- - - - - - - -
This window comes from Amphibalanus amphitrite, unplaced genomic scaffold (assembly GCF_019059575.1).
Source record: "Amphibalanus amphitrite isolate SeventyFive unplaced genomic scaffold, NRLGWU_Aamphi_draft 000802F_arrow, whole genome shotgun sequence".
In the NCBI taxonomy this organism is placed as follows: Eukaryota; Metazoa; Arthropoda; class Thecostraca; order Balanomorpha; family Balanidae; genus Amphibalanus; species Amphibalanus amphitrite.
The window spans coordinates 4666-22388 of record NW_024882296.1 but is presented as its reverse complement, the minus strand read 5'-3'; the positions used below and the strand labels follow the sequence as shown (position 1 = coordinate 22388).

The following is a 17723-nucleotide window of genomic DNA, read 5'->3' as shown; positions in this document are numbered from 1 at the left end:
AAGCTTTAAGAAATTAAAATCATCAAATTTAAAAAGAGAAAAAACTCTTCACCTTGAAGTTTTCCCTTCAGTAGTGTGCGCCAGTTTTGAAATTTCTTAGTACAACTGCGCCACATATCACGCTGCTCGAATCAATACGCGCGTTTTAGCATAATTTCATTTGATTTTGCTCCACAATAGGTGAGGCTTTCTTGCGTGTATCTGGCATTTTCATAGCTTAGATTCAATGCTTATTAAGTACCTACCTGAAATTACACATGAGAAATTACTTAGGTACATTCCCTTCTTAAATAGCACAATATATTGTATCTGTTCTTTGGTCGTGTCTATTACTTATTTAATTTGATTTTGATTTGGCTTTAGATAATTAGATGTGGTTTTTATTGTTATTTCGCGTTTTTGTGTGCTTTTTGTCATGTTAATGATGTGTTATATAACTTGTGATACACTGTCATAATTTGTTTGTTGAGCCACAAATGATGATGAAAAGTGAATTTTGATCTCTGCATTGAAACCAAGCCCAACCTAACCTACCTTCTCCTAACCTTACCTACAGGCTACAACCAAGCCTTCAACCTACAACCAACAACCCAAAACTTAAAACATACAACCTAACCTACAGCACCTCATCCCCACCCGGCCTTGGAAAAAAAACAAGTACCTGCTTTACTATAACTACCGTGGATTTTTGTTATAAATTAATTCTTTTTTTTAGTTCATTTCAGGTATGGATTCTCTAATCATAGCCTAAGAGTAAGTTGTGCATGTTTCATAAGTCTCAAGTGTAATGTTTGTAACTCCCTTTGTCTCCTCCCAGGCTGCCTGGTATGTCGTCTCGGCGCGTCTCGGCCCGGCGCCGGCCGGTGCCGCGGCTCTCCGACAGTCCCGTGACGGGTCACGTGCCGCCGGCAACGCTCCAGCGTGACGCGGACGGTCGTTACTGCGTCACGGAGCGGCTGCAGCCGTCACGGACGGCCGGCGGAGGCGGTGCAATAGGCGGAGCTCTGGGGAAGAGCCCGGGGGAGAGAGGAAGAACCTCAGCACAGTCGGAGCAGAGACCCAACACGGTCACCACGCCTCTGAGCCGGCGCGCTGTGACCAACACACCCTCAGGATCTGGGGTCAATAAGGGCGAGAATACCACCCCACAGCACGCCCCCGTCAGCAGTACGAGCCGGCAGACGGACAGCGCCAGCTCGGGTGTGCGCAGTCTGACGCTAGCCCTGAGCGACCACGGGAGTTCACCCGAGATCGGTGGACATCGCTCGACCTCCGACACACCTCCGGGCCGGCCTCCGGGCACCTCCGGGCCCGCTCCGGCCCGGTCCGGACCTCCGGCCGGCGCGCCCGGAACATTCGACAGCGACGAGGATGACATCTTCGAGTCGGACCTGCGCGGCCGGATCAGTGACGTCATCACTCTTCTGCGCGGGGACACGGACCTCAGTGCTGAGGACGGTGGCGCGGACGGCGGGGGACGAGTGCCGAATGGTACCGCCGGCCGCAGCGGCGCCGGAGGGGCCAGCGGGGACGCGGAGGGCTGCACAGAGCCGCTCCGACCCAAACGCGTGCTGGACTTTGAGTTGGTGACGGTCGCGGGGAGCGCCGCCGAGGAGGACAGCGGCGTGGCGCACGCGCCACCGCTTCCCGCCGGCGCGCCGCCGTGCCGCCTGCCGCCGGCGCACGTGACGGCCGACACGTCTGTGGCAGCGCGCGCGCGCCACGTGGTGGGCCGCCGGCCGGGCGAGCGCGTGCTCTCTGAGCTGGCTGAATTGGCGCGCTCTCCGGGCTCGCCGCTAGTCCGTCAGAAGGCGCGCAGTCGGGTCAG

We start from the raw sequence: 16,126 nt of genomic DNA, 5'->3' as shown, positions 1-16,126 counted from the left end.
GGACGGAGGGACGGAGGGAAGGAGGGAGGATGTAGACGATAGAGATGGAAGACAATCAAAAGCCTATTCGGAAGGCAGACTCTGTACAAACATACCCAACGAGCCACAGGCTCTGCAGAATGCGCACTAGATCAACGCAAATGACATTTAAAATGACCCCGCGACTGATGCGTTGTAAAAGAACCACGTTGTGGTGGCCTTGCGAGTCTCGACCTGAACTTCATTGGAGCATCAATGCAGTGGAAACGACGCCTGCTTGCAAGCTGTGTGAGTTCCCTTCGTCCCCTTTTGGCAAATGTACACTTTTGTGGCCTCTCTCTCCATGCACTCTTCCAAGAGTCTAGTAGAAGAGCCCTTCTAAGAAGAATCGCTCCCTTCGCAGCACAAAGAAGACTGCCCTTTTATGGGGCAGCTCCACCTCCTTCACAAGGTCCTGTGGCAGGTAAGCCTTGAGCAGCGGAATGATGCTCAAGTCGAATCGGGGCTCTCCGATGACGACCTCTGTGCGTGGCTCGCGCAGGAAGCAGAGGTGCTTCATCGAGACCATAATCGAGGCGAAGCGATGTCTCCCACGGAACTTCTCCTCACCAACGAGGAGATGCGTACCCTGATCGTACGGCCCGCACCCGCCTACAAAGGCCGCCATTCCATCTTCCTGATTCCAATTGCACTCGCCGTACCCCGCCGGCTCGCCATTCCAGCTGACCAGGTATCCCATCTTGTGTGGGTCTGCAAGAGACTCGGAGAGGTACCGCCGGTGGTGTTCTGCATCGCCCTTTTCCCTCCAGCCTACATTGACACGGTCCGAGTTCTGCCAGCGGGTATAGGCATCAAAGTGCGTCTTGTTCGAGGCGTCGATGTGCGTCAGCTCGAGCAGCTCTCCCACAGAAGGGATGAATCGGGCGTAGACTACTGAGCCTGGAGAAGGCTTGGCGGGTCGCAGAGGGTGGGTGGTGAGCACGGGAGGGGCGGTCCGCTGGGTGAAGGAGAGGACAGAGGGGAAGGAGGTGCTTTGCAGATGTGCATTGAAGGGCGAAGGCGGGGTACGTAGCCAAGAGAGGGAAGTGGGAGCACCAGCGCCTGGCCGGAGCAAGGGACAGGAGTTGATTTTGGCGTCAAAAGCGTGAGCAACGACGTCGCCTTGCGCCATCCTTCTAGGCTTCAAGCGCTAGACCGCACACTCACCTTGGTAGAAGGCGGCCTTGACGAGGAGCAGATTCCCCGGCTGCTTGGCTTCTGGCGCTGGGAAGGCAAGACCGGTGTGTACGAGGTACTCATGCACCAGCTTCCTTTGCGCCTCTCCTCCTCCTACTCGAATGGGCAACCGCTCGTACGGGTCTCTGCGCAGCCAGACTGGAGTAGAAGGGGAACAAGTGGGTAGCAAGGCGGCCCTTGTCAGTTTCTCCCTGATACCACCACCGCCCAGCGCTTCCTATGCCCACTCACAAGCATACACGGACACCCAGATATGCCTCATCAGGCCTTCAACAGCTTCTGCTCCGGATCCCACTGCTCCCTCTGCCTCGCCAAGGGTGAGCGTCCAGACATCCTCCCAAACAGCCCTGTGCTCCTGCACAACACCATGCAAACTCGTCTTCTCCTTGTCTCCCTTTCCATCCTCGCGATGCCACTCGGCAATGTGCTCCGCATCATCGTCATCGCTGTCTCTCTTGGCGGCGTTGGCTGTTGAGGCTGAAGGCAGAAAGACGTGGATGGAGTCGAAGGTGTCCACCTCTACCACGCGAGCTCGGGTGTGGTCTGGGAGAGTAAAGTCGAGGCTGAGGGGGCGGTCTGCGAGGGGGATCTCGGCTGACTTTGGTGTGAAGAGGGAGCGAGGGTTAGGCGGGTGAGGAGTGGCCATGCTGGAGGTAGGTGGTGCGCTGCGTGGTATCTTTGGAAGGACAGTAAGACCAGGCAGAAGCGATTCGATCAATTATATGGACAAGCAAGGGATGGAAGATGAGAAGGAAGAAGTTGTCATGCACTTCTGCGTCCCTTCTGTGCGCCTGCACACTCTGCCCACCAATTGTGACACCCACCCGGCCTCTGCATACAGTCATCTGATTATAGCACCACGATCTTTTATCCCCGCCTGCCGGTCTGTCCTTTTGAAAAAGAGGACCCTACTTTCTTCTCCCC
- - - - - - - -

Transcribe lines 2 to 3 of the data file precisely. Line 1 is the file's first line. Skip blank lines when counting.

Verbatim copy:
Source record: "Amphibalanus amphitrite isolate SeventyFive unplaced genomic scaffold, NRLGWU_Aamphi_draft 000802F_arrow, whole genome shotgun sequence".
In the NCBI taxonomy this organism is placed as follows: Eukaryota; Metazoa; Arthropoda; class Thecostraca; order Balanomorpha; family Balanidae; genus Amphibalanus; species Amphibalanus amphitrite.